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Tom Hultgreen

Given the level of investment required to get geothermal projects off the ground and see them through to completion, having a comprehensive and real-time view of a geothermal reservoir’s viability as early as possible is crucial.

But in the same way that the oil and gas industry deals with carbonate, basement and coalbed methane reservoirs, there are ways to model the subsurface approach to geothermal reservoirs – methods which allow us to better identify the projects presenting the biggest opportunities.

Reservoir modelling helps stakeholders build a robust business case, providing in-depth and live analysis of the drill site, its environmental make-up, how it might respond when work begins and, perhaps most importantly, its possibilities.

Needless to say, this insight is priceless to geothermal energy site developers and project stakeholders. Providing this level of understanding and confirming a reservoir’s commercial viability means geothermal energy developers can deliver successful projects and ultimately, bring sustainable geothermal energy sources onstream.

As experts in this rapidly growing space, we have set out our approach to geothermal reservoir modelling below, alongside some of the other established methods that are used to assess geothermal energy reservoirs.

Our approach to geothermal modelling

There are a number of techniques deployed to model geothermal reservoirs. At AGR, we employ the 3D and 4D static (or geological) and dynamic (or simulation) models, characterising the reservoir’s structural and property aspects to give us a comprehensive geological description of the energy reservoir and its dynamic behaviour over time. Constructing such models is a multidisciplinary effort between the fields of geophysics, geology, petrophysics, reservoir engineering and reservoir modelling.

The reservoir models for geothermal energy studies typically have an architecture signified by an integrated matrix-fractures duality. The matrix part of the model defines the main energy storage rock volume with its vital components and characteristics, whereas the fractures element represents the connectivity network, or transportation ‘highway’ for energy, with its physical signatures.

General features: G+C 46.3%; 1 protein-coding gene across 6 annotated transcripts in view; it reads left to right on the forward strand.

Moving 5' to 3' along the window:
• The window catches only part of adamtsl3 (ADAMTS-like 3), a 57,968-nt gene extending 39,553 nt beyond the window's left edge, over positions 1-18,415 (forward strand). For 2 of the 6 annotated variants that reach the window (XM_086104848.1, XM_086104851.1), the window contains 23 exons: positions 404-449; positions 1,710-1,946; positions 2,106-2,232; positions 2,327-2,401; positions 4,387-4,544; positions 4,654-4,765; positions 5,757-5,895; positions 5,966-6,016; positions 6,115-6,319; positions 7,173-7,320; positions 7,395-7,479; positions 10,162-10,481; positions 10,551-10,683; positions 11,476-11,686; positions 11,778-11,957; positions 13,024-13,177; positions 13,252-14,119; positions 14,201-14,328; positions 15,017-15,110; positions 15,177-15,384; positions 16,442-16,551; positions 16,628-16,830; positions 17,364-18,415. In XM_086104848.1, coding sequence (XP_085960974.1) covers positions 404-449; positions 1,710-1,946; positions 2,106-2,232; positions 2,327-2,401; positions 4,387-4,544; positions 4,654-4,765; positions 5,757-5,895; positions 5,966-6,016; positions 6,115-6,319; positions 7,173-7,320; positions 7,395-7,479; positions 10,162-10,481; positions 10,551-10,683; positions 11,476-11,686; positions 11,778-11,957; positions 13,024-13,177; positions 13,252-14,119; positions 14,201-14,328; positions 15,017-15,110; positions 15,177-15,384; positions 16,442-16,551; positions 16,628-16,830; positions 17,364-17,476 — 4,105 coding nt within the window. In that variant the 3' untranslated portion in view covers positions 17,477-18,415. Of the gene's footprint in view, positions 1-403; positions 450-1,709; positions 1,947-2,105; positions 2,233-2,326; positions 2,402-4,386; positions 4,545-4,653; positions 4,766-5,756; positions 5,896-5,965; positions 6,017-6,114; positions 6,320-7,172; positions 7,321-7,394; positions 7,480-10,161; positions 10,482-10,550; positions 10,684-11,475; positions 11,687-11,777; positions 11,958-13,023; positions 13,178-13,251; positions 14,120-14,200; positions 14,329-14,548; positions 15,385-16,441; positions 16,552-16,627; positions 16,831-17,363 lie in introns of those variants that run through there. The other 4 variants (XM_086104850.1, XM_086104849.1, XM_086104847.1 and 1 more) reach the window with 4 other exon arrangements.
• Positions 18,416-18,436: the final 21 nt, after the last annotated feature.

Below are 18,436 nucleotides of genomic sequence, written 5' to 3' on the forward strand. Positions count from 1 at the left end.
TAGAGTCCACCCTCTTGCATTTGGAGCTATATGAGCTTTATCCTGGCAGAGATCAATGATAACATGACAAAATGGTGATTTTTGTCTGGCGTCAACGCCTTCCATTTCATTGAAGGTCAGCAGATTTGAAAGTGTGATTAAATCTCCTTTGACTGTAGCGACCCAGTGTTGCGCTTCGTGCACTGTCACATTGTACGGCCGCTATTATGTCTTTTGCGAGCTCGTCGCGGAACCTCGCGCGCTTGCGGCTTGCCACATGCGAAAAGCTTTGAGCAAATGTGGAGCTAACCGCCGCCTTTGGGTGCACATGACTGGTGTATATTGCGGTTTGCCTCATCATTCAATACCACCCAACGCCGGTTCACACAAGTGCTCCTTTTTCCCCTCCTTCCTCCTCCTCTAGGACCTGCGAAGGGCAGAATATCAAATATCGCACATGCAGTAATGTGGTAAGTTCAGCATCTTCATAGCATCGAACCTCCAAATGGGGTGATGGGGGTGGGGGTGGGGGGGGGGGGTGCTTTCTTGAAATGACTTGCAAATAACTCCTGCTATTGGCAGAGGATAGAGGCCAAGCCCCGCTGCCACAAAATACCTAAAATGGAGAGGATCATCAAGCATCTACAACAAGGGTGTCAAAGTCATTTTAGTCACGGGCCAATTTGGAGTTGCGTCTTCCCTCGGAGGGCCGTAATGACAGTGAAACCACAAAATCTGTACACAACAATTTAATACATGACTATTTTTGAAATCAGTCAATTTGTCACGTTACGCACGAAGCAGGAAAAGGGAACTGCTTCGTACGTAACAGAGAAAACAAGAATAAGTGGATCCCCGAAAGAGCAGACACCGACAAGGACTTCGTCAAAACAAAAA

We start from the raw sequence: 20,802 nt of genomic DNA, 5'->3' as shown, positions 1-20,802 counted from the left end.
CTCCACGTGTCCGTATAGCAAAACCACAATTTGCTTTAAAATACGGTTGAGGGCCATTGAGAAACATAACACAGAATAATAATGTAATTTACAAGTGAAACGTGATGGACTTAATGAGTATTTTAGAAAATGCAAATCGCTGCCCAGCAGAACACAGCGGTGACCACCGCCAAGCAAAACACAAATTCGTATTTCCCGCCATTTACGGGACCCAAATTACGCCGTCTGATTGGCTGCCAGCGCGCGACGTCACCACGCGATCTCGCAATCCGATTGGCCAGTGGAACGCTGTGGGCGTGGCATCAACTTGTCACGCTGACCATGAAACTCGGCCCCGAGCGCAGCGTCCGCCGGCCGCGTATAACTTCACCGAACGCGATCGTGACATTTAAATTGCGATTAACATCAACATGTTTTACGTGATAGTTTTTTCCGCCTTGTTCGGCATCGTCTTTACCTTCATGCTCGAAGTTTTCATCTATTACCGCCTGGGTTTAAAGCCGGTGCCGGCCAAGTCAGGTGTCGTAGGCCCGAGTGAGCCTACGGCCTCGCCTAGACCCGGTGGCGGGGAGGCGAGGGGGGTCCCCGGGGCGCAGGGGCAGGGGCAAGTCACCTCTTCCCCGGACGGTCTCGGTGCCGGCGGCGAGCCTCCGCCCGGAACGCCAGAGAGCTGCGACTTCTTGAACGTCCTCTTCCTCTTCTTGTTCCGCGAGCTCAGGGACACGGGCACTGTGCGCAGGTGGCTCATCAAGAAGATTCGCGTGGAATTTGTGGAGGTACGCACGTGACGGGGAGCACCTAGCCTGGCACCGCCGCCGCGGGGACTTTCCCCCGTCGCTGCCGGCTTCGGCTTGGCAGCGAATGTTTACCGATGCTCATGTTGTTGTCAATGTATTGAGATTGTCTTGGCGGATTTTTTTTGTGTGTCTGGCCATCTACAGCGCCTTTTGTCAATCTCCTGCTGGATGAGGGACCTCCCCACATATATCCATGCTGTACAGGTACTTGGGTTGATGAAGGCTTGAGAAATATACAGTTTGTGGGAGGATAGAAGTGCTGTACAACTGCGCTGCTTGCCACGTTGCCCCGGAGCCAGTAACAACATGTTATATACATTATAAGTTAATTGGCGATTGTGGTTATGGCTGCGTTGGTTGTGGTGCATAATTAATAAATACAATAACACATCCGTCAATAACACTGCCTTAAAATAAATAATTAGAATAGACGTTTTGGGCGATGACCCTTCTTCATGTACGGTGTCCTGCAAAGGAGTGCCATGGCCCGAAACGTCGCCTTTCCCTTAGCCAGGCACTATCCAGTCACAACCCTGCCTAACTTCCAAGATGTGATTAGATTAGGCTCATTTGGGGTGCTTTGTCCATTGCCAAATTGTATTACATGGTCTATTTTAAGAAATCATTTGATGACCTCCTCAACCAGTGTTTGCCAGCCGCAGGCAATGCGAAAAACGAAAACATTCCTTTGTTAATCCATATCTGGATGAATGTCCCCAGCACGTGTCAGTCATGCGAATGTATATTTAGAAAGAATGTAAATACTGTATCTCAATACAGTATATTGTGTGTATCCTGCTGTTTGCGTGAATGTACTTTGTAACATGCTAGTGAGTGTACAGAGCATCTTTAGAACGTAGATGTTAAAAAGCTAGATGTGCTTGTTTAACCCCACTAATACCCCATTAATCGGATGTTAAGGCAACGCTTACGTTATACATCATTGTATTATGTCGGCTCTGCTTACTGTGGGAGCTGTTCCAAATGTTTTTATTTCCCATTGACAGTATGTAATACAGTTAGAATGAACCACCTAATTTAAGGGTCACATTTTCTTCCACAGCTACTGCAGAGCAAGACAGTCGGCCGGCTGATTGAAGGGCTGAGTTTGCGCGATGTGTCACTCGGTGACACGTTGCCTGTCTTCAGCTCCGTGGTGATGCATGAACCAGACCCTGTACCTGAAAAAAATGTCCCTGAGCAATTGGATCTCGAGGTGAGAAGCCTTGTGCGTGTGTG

The modelling process includes gravimetric, magnetic, seismic data and well exploration and production data. These are analysed using both exploratory and confirmatory statistical methods and tools, often in labs.

What is a geothermal reservoir static model?

The static – or geological – 3D model is an integrated model containing the reservoir’s structural and property characteristics, expressed in a conglomerate of integrated sub-models.

The structural part comprises fault and fracture networks, geological formations, zones, segments and layering, and their specific attributes. The property part of the model includes various geological rock type ‘facies’ and expressions for their individual porosity, permeability, phase saturations, fracture intensity/density and aperture characteristics with specific attributes.

Static volume calculations using reservoir-specific energy and formation variables are performed, producing numeric and graphic estimates for aspects such as gross, net, pore, saturated and in-place energy volume figures, given a specific model realisation.

Alongside this, uncertainty and sensitivity analyses are also conducted, producing several stochastic model realisations using Monte Carlo algorithms. The output could be uncertainty ranges – such as P10-P50-P90 volumetric figures – or Tornado diagrams, to understand which aspects of the reservoir are more or less critical. This analysis guides and supports decision-making processes relating to reservoir development and management.


The resulting 3D geothermal reservoir static model, with its various property sub-models for the matrix-fractures duality, is used as a starting point for the dynamic modelling process.

Expanding on the dynamic geothermal reservoir model

To produce the dynamic geothermal reservoir model, we fit additional physical parameters to the static model, such as temperature and pressure fields, plus various dynamic aspects, financial guidelines, as well as constraints from reservoir engineering and production technology. The latter could be various layouts for the well design – or altogether different means for stimulating the reservoir, such as ‘Fish Bone’ and ‘Manara’ technologies.